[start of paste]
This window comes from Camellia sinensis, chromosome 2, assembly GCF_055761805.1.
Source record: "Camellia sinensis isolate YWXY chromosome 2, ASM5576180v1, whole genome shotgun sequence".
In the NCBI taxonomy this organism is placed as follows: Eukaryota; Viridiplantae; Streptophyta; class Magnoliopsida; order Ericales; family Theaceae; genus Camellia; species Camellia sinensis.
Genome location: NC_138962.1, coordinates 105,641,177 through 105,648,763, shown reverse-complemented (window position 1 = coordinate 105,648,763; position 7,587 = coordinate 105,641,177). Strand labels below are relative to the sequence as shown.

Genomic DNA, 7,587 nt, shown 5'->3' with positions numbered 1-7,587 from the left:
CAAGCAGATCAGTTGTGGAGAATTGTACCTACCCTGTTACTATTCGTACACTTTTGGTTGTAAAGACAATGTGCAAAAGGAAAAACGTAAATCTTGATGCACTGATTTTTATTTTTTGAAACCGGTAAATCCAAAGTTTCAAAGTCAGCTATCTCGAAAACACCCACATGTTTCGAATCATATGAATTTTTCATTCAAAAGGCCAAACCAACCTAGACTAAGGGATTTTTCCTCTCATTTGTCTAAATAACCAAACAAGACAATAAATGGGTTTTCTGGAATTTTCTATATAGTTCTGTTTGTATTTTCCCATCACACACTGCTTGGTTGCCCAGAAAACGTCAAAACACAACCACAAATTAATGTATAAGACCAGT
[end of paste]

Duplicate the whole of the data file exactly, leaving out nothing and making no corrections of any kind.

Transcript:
This window comes from Camellia sinensis, chromosome 2, assembly GCF_055761805.1.
Source record: "Camellia sinensis isolate YWXY chromosome 2, ASM5576180v1, whole genome shotgun sequence".
In the NCBI taxonomy this organism is placed as follows: Eukaryota; Viridiplantae; Streptophyta; class Magnoliopsida; order Ericales; family Theaceae; genus Camellia; species Camellia sinensis.
Genome location: NC_138962.1, coordinates 105,641,177 through 105,648,763, shown reverse-complemented (window position 1 = coordinate 105,648,763; position 7,587 = coordinate 105,641,177). Strand labels below are relative to the sequence as shown.

Genomic DNA, 7,587 nt, shown 5'->3' with positions numbered 1-7,587 from the left:
CAAGCAGATCAGTTGTGGAGAATTGTACCTACCCTGTTACTATTCGTACACTTTTGGTTGTAAAGACAATGTGCAAAAGGAAAAACGTAAATCTTGATGCACTGATTTTTATTTTTTGAAACCGGTAAATCCAAAGTTTCAAAGTCAGCTATCTCGAAAACACCCACATGTTTCGAATCATATGAATTTTTCATTCAAAAGGCCAAACCAACCTAGACTAAGGGATTTTTCCTCTCATTTGTCTAAATAACCAAACAAGACAATAAATGGGTTTTCTGGAATTTTCTATATAGTTCTGTTTGTATTTTCCCATCACACACTGCTTGGTTGCCCAGAAAACGTCAAAACACAACCACAAATTAATGTATAAGACCAGT